These 5 key numbers are currently defining the Biden presidency from unemployment to vaccinations

Joe Biden
President Joe Biden delivers a speech on voting rights at the National Constitution Center in Philadelphia on July 13, 2021.

  • President Joe Biden will mark six months in office on July 20.
  • Biden enjoys unified control of government, but the Senate still has its complications.
  • The administration has focused on battling COVID-19 and is strategizing how to continue the fight.
  • Sign up for the 10 Things in Politics daily newsletter.

On July 20, President Joe Biden will have been in office for six months.

Since their January inauguration, Biden and Vice President Kamala Harris have been met with a host of challenges, most notably the coronavirus pandemic, which, since last year, has upended life as we know it.

However, on a range of issues, from steering a largely-reopened economy and facing immigration challenges at the US-Mexico border to reshaping the country’s standing on the world stage and putting an imprint on the federal judiciary, Biden has made a clear pivot from the administration of former President Donald Trump.

Biden, who represented Delaware in the US Senate for 36 years before serving as vice president for eight years, is certainly not new to Washington, DC. But that familiarity has so far helped Biden navigate a city that he’s intimately familiar with, despite being a place that has also become much more partisan in recent decades.

Here are five key figures that currently defining the trajectory of Biden’s young presidency:


In April 2020, during the height of the coronavirus pandemic, the US unemployment rate sat at 14.8%, a dizzying number that reflected the economic pain caused by businesses forced to shut down because of the deadly virus.

The June unemployment rate was 5.9%, with the economy adding 850,000 jobs last month, according to data from the Bureau of Labor Statistics. The economy added 583,000 jobs in May and 269,000 jobs in April, respectively, so June’s numbers are a welcome sign in the long recovery in a post-COVID world.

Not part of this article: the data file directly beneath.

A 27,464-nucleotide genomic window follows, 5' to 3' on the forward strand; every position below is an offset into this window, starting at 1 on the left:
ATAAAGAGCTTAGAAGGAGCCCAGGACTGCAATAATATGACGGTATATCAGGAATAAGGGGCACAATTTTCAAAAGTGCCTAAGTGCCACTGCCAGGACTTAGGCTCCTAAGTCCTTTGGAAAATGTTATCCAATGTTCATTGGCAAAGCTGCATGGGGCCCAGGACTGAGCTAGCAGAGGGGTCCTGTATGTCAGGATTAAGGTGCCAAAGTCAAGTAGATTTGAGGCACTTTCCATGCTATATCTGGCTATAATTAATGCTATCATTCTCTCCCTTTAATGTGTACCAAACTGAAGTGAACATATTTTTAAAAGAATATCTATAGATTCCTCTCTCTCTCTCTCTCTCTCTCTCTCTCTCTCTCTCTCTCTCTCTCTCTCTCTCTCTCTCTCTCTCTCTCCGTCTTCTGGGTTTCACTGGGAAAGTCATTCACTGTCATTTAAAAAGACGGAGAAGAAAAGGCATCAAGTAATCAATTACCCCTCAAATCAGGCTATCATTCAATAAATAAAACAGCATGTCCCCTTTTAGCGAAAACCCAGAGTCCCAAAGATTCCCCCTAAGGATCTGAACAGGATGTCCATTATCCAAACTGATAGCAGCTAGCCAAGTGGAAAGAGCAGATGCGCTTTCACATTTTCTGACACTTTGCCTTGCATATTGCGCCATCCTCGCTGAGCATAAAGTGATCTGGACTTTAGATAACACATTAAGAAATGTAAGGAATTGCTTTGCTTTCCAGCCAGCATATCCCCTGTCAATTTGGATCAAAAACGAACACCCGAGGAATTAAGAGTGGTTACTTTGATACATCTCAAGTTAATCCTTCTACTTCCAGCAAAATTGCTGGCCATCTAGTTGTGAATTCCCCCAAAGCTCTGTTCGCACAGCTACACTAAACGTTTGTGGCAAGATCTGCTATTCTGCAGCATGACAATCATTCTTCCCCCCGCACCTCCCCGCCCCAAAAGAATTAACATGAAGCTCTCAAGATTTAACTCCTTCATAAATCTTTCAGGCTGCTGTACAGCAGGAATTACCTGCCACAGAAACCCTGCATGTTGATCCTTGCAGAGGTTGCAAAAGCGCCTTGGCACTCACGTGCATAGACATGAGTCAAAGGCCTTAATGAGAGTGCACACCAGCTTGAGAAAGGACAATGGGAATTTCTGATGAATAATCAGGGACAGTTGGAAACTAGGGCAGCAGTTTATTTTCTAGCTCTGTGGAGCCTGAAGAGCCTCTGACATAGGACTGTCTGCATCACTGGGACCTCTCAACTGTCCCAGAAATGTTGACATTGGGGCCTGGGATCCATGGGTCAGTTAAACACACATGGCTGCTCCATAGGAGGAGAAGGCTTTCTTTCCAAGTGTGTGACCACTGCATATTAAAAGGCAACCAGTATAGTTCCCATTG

The unemployment rate rose by 0.1% from May to June, but it was a reflection of an expanding job workforce.

Earlier in the spring, there were some concerns about job growth and the effectiveness of the $1.9 trillion COVID-19 relief package championed by Biden and congressional Democrats.

However, as COVID-related restrictions eased and vaccination rates increased since the beginning of the year, the economy has clearly benefited.


After nearly six months in office, FiveThirtyEight’s polling average has Biden’s overall approval rating at 52.4%, with 42.5% disapproving of his performance, reflective of his relatively stable numbers over the past few months.

However, when it comes to Biden’s handling of the coronavirus, the FiveThirtyEight polling average has Biden at 60.3% approval, with 31.6% disapproving. Trump after his first six months in office held an 39% approval rating, with 55% disapproving, making him the most unpopular president at the 6-month mark, according to FiveThirtyEight.

Biden has consistently had higher numbers for his handling of COVID-19 relative to his overall approval rating, even among Independents and Republicans.

161.2 million

As of July 18, 161,232,483 Americans have been fully vaccinated, representing 48.6% of the total population, according to the Centers for Disease Control (CDC).

Fully-vaccinated individuals have received two shots of the Pfizer-BioNTech or Moderna COVID-19 vaccines, or one shot of Johnson & Johnson’s Janssen COVID-19 vaccine.

However, 186,038,501 Americans have received at least one dose, which equates to 56% of the total population.

seattle covid vaccine
Byron Saunders holds his wife Joyce’s hand as she gets the Pfizer COVID-19 vaccine at a community vaccination site in Seattle, Washington on March 13, 2021.

Read more: Joe Biden just fired a top Trump holdover at the Social Security Administration, but these 7 other Trump-era officials are still holding high-level government positions

While many people were fighting to find appointments earlier this year, many sites offer now walk-in appointments as vaccination rates lag in many parts of the country.

Vaccine hesitancy is a real thing, and Biden, who pledged to prioritize fighting the virus during his presidential campaign last year, is trying to find new ways to encourage people to get their shots, especially as the highly infectious Delta variant of the coronavirus takes hold across the country.

The administration missed its goal of 70% of the population having received at least one vaccine shot by July 4, but Biden recently outlined a strategy of a door-to-door effort to help protect the unvaccinated against the virus, along with getting vaccines to primary-care physicians and physicians.


Earlier this year, Democrats were thrilled to win back control of the Senate after sweeping the dual Georgia runoff elections, which gave them 50 Senate seats. However, with Republicans also possessing 50 seats, Democratic control is only a reality due to Harris’s ability to break ties in the evenly-divided chamber.

While Democrats have been able to get virtually all of their major Cabinet and administration nominees through the Senate, along with their ability to push through judicial nominees, they still have to contend with the legislative filibuster, which can be used when major legislation fails to meet the 60-vote threshold to cut off debate.

Joe Biden with bipartisan group of senators.